A WaPo writer takes a round-about path to demonstrate the obvious.
A friend and former colleague recommended that I read Carlos Lozada‘s WaPo essay “Thinking for Trump.” It’s subhed, “Other presidents had a brain trust. But the intellectuals backing this White House are a bust.” is misleading. Even though I agree with its central premise, the framing is simply dishonest:
Presidents are drawn to intellectuals — thinkers who can elevate their impulses, distill coherence from chaos and sometimes write the very history they helped shape.
It is not always a fruitful partnership. John F. Kennedy had wordsmiths and chroniclers in Ted Sorensen and Arthur Schlesinger Jr., as well as the whiz kids who authored Vietnam. George W. Bush met with historians, philosophers and theologians during dark times in his presidency, when the fiasco of Iraq weighed heavy. Ronald Reagan leaned on the governing plans of the Heritage Foundation, while Bill Clinton combined endless policy salons with the centrist blueprints of the Democratic Leadership Council. Barack Obama had, well, himself. And recall how Jimmy Carter took inspiration from the writings of Christopher Lasch for his ill-fated “malaise” speech in 1979. Yes, surrounding yourself with the brightest does not always prove best.
Being a Trump intellectual is an entirely different task. Donald Trump won the White House campaigning against established expertise. He doesn’t like to read beyond a page or so. His brain trust is more “Fox & Friends” than American Enterprise Institute, his influences more Bannon than Buckley.
The dig at Obama is bizarre and unfair. While it may be true that he relied a bit too much on his own counsel and junior sycophants known more for their loyalty than their experience or expertise, there were plenty of legitimate intellectuals aboard Team Obama from the earliest days of the campaign through both terms.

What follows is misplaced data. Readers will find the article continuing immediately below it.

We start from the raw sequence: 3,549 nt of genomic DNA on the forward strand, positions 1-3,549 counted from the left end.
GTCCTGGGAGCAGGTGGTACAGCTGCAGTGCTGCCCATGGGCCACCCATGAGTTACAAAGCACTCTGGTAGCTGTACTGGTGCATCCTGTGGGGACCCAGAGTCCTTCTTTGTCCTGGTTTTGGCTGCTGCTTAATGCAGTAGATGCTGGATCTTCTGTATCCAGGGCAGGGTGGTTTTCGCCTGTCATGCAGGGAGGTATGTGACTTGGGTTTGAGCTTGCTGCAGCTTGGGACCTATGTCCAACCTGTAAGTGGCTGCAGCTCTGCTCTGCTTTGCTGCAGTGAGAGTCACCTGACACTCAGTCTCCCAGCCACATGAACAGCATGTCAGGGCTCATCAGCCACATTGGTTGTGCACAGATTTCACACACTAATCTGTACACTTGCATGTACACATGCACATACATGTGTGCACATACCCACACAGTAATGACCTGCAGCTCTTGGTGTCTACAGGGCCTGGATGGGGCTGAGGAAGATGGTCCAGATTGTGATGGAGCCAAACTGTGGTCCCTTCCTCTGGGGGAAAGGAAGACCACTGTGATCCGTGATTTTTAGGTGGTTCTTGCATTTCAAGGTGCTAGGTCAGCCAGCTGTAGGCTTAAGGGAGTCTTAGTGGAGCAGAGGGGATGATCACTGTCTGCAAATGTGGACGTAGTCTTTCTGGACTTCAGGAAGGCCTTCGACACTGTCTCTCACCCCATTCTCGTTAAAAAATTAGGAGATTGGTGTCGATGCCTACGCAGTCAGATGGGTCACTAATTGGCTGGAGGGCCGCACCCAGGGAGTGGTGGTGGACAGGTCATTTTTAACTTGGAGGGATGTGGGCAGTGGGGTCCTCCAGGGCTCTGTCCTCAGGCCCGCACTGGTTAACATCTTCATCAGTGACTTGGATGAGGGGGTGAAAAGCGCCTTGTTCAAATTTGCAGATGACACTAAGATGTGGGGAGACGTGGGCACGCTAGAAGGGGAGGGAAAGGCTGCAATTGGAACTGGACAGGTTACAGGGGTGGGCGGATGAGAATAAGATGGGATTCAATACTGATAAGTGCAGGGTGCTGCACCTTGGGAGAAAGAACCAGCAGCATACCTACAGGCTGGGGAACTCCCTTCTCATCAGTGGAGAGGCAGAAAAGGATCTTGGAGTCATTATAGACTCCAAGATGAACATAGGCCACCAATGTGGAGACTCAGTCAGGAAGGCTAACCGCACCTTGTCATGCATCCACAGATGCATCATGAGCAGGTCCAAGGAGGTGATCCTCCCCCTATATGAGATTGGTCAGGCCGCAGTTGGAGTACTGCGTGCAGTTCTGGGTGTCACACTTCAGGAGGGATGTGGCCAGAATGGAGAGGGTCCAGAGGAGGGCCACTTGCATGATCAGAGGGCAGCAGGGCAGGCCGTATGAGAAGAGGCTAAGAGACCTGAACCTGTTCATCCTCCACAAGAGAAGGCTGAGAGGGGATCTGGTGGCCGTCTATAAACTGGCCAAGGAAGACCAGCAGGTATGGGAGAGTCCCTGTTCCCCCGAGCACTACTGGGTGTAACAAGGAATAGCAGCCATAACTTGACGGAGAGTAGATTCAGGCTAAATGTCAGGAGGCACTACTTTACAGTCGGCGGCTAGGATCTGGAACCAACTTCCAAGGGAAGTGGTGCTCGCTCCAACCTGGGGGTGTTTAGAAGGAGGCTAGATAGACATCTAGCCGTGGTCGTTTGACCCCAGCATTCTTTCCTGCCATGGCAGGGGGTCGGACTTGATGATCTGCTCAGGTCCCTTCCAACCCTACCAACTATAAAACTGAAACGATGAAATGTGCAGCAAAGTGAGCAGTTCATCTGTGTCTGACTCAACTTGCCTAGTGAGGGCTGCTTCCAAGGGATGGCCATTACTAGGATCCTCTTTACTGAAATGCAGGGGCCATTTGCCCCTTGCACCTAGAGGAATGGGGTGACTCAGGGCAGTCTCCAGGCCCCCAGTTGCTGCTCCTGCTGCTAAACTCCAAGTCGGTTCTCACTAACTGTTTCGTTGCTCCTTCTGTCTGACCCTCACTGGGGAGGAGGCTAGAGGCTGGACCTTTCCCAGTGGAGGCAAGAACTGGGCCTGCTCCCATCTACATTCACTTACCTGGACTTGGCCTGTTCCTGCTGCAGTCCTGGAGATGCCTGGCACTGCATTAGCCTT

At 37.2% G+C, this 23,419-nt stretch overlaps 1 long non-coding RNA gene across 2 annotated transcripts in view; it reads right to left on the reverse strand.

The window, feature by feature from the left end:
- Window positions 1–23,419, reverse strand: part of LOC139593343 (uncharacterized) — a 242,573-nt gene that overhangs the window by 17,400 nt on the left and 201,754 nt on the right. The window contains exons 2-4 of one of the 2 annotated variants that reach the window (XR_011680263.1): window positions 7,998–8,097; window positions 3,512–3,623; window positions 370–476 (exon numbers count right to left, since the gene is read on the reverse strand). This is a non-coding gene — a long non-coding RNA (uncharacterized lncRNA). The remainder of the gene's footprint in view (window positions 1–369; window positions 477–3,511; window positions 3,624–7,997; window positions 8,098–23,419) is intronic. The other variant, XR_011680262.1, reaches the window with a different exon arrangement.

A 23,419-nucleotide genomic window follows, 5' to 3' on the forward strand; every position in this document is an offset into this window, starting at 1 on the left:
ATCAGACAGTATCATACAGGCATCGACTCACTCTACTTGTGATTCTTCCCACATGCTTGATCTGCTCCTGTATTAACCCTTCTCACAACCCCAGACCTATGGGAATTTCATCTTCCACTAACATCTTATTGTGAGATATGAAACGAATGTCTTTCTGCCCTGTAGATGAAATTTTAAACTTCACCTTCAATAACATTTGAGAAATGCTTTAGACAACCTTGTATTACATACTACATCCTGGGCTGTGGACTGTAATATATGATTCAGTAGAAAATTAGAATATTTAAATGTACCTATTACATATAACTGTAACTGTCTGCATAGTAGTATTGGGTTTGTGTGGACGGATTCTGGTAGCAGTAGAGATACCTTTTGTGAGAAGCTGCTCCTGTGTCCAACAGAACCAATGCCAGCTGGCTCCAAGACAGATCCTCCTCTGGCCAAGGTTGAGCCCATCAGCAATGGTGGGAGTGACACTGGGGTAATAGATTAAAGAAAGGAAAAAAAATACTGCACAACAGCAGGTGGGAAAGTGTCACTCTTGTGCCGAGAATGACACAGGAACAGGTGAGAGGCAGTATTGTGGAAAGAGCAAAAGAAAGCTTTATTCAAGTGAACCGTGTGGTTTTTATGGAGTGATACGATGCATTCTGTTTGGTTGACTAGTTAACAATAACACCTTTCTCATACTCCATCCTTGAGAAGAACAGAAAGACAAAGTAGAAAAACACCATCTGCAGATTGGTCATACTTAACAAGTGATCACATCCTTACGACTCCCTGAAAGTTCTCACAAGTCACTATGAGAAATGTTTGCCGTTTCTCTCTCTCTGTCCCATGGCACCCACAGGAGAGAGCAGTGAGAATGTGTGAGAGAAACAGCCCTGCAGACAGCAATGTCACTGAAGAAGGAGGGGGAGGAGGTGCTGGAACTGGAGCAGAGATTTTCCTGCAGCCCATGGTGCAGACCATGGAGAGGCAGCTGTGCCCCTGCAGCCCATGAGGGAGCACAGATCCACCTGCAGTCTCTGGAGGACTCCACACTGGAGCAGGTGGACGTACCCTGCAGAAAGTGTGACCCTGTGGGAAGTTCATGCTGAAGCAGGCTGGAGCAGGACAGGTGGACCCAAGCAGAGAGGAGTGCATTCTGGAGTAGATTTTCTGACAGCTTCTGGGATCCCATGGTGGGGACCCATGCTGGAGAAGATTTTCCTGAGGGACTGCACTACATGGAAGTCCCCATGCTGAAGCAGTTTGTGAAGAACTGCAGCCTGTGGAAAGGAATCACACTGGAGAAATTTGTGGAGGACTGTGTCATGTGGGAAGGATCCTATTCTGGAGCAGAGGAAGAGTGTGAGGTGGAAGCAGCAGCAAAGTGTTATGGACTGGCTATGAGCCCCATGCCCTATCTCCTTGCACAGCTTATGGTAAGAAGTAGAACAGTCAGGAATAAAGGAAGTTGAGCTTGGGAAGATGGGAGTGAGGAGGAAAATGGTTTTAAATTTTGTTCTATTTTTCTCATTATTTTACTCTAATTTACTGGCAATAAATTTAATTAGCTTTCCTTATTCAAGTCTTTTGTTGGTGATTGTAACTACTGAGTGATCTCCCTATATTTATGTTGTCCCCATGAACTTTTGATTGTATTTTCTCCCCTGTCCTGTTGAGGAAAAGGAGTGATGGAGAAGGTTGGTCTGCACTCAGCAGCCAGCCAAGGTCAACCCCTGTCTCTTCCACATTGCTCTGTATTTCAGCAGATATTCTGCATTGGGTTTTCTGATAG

The initial assessment of Trump’s relationship with expertise is spot-on. But I nonetheless find the frame dishonest because the rest of the piece is essentially a bait-and-switch. Rather than a look at the core intellectuals on Team Trump—Seb Gorka comes to mind—or make the very defensible case that Trump simply ignores experts, period, the Intro is a setup for a book review essay for three books that have very little to do with one another—one of which isn’t legitimately even a book.
In September 2016, Michael Anton, a former aide in the George W. Bush White House, published “The Flight 93 Election,” a pseudonymous essay that previewed this adversarial fixation in melodramatic terms. Voting for Trump, he wrote in the Claremont Review of Books, was like charging the cockpit of a hijacked plane on Sept. 11, 2001. You might die, but if you do nothing, death is certain. A Hillary Clinton presidency would constitute an extinction-level event for American freedom and true conservatism; it would be “pedal-to-the-metal on the entire progressive-Left agenda.” Or, as Anton put it in an excess of metaphor, “Russian Roulette with a semi-auto.”
The essay drew criticism for its imagery, anonymity and hostility toward conventional conservatives as well as immigrants — Anton decried America’s “ceaseless importation of Third World foreigners” — thus making the writer a perfect candidate for a job in the Trump White House. Anton, whose identity was revealed by the late Weekly Standard, served for 14 months as a National Security Council official. Then-White House chief strategist Stephen Bannon dubbed him “one of the most significant intellects in this nationalist movement.” So with his new book, “After the Flight 93 Election,” Anton would seem well-positioned to move beyond the election and argue a more concrete case for the president, drawing on the administration’s first two years and on the author’s experience in the Trump White House.
Except Anton doesn’t even try; the “After” of his title is an afterthought. Instead, he reprints his original essay, plus a follow-up “restatement” that was posted a week later, arguing that Trump constituted “the first serious national-political defense of the Constitution in a generation” and that concerns over despotism were pointless because the candidate was more “buffoon” than tyrant. Also, Hillary was still way worse.